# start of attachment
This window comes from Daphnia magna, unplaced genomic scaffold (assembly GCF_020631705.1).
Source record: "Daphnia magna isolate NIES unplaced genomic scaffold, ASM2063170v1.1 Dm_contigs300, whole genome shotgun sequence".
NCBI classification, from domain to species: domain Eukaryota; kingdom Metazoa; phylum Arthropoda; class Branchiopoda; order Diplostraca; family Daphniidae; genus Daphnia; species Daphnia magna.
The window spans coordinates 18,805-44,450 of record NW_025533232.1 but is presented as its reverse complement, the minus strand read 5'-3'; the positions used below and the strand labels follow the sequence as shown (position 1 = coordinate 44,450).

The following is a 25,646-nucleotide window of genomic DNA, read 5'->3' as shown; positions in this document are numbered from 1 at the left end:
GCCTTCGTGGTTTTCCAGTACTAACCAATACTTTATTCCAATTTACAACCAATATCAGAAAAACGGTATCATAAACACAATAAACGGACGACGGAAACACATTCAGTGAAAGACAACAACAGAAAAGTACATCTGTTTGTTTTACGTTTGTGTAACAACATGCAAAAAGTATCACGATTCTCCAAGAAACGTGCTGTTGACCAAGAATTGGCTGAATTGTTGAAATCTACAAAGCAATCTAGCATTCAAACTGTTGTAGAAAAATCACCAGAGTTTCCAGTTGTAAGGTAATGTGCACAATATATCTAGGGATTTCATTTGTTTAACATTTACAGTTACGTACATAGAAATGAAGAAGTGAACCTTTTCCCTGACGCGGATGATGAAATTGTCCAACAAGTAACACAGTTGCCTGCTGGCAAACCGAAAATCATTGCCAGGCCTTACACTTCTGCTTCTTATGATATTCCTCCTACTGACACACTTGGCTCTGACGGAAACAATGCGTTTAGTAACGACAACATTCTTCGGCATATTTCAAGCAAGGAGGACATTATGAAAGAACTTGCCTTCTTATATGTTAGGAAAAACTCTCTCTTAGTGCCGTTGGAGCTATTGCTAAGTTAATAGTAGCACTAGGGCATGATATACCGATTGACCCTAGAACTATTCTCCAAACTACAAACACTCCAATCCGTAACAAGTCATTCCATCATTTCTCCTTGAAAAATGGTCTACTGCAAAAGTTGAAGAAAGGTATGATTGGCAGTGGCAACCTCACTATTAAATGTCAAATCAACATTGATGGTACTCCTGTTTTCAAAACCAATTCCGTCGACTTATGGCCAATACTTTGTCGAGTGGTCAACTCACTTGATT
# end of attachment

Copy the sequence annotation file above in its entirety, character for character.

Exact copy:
This window comes from Daphnia magna, unplaced genomic scaffold (assembly GCF_020631705.1).
Source record: "Daphnia magna isolate NIES unplaced genomic scaffold, ASM2063170v1.1 Dm_contigs300, whole genome shotgun sequence".
NCBI classification, from domain to species: domain Eukaryota; kingdom Metazoa; phylum Arthropoda; class Branchiopoda; order Diplostraca; family Daphniidae; genus Daphnia; species Daphnia magna.
The window spans coordinates 18,805-44,450 of record NW_025533232.1 but is presented as its reverse complement, the minus strand read 5'-3'; the positions used below and the strand labels follow the sequence as shown (position 1 = coordinate 44,450).

The following is a 25,646-nucleotide window of genomic DNA, read 5'->3' as shown; positions in this document are numbered from 1 at the left end:
GCCTTCGTGGTTTTCCAGTACTAACCAATACTTTATTCCAATTTACAACCAATATCAGAAAAACGGTATCATAAACACAATAAACGGACGACGGAAACACATTCAGTGAAAGACAACAACAGAAAAGTACATCTGTTTGTTTTACGTTTGTGTAACAACATGCAAAAAGTATCACGATTCTCCAAGAAACGTGCTGTTGACCAAGAATTGGCTGAATTGTTGAAATCTACAAAGCAATCTAGCATTCAAACTGTTGTAGAAAAATCACCAGAGTTTCCAGTTGTAAGGTAATGTGCACAATATATCTAGGGATTTCATTTGTTTAACATTTACAGTTACGTACATAGAAATGAAGAAGTGAACCTTTTCCCTGACGCGGATGATGAAATTGTCCAACAAGTAACACAGTTGCCTGCTGGCAAACCGAAAATCATTGCCAGGCCTTACACTTCTGCTTCTTATGATATTCCTCCTACTGACACACTTGGCTCTGACGGAAACAATGCGTTTAGTAACGACAACATTCTTCGGCATATTTCAAGCAAGGAGGACATTATGAAAGAACTTGCCTTCTTATATGTTAGGAAAAACTCTCTCTTAGTGCCGTTGGAGCTATTGCTAAGTTAATAGTAGCACTAGGGCATGATATACCGATTGACCCTAGAACTATTCTCCAAACTACAAACACTCCAATCCGTAACAAGTCATTCCATCATTTCTCCTTGAAAAATGGTCTACTGCAAAAGTTGAAGAAAGGTATGATTGGCAGTGGCAACCTCACTATTAAATGTCAAATCAACATTGATGGTACTCCTGTTTTCAAAACCAATTCCGTCGACTTATGGCCAATACTTTGTCGAGTGGTCAACTCACTTGATT